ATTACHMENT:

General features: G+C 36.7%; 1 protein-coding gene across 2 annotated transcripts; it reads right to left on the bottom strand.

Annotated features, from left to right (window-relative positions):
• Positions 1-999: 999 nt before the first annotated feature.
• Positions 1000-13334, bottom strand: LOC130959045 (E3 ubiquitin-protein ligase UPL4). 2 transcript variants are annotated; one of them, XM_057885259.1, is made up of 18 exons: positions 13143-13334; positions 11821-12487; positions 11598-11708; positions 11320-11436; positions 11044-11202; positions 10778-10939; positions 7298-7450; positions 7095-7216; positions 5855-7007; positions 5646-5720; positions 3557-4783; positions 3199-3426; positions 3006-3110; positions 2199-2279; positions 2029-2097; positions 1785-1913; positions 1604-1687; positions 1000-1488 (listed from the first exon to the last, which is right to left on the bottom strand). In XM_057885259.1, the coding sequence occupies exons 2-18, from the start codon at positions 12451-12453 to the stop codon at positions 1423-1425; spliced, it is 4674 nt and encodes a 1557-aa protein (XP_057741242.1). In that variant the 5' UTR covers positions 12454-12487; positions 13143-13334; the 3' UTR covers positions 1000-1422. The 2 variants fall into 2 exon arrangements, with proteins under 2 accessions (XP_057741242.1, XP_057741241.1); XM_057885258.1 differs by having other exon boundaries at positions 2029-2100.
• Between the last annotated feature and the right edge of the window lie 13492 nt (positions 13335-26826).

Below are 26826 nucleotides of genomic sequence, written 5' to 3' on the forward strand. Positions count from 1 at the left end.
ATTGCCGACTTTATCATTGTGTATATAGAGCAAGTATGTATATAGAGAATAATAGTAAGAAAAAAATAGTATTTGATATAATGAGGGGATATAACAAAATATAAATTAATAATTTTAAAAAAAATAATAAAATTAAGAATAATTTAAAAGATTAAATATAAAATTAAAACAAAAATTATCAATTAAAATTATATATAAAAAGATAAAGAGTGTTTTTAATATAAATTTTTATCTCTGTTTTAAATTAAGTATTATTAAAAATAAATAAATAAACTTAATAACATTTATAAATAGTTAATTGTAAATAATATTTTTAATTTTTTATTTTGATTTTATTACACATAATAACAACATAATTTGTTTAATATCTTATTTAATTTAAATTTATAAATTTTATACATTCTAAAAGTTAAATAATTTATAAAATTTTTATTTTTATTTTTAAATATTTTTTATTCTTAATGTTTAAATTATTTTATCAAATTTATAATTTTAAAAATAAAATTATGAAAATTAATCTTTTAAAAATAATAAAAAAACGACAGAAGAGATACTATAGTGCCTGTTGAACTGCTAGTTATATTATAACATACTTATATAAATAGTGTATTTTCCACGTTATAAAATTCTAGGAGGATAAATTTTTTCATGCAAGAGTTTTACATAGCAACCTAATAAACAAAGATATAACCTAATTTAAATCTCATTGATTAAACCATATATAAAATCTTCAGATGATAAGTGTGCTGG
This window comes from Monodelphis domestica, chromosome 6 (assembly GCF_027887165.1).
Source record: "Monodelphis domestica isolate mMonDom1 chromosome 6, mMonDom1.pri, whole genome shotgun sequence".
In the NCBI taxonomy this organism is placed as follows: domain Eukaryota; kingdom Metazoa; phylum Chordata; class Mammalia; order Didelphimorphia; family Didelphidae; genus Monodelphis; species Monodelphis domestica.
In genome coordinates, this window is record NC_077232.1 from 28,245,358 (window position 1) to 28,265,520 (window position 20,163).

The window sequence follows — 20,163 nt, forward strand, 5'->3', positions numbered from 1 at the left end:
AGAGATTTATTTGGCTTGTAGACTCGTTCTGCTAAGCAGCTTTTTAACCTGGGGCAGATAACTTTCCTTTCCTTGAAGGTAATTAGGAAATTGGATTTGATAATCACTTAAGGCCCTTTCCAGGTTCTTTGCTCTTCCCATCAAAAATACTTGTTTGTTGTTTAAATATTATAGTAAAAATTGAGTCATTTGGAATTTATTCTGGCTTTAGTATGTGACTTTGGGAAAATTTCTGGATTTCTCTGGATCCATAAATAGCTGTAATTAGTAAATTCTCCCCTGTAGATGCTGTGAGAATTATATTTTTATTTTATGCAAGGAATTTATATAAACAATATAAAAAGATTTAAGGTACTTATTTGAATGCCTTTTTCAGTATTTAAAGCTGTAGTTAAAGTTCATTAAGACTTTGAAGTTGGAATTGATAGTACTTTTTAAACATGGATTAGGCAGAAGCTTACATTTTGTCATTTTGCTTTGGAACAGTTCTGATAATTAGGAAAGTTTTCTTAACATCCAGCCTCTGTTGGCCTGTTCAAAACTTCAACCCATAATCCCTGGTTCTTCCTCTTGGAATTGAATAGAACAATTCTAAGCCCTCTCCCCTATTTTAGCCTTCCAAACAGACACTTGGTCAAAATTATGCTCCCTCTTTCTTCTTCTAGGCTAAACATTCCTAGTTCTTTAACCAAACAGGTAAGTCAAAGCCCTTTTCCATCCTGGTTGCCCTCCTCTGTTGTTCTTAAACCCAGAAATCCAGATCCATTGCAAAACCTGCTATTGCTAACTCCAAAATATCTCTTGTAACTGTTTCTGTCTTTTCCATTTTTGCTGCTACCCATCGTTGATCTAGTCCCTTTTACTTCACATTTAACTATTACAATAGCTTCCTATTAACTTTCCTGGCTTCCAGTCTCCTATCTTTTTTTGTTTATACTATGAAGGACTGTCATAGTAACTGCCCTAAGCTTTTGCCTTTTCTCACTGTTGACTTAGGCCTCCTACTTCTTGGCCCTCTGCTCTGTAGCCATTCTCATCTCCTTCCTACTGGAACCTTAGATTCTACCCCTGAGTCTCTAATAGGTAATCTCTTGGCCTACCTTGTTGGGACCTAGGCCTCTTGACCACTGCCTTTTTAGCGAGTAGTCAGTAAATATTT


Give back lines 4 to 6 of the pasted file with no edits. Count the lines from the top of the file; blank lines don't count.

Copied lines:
• Positions 1000-13334, bottom strand: LOC130959045 (E3 ubiquitin-protein ligase UPL4). 2 transcript variants are annotated; one of them, XM_057885259.1, is made up of 18 exons: positions 13143-13334; positions 11821-12487; positions 11598-11708; positions 11320-11436; positions 11044-11202; positions 10778-10939; positions 7298-7450; positions 7095-7216; positions 5855-7007; positions 5646-5720; positions 3557-4783; positions 3199-3426; positions 3006-3110; positions 2199-2279; positions 2029-2097; positions 1785-1913; positions 1604-1687; positions 1000-1488 (listed from the first exon to the last, which is right to left on the bottom strand). In XM_057885259.1, the coding sequence occupies exons 2-18, from the start codon at positions 12451-12453 to the stop codon at positions 1423-1425; spliced, it is 4674 nt and encodes a 1557-aa protein (XP_057741242.1). In that variant the 5' UTR covers positions 12454-12487; positions 13143-13334; the 3' UTR covers positions 1000-1422. The 2 variants fall into 2 exon arrangements, with proteins under 2 accessions (XP_057741242.1, XP_057741241.1); XM_057885258.1 differs by having other exon boundaries at positions 2029-2100.
• Between the last annotated feature and the right edge of the window lie 13492 nt (positions 13335-26826).

Below are 26826 nucleotides of genomic sequence, written 5' to 3' on the forward strand. Positions count from 1 at the left end.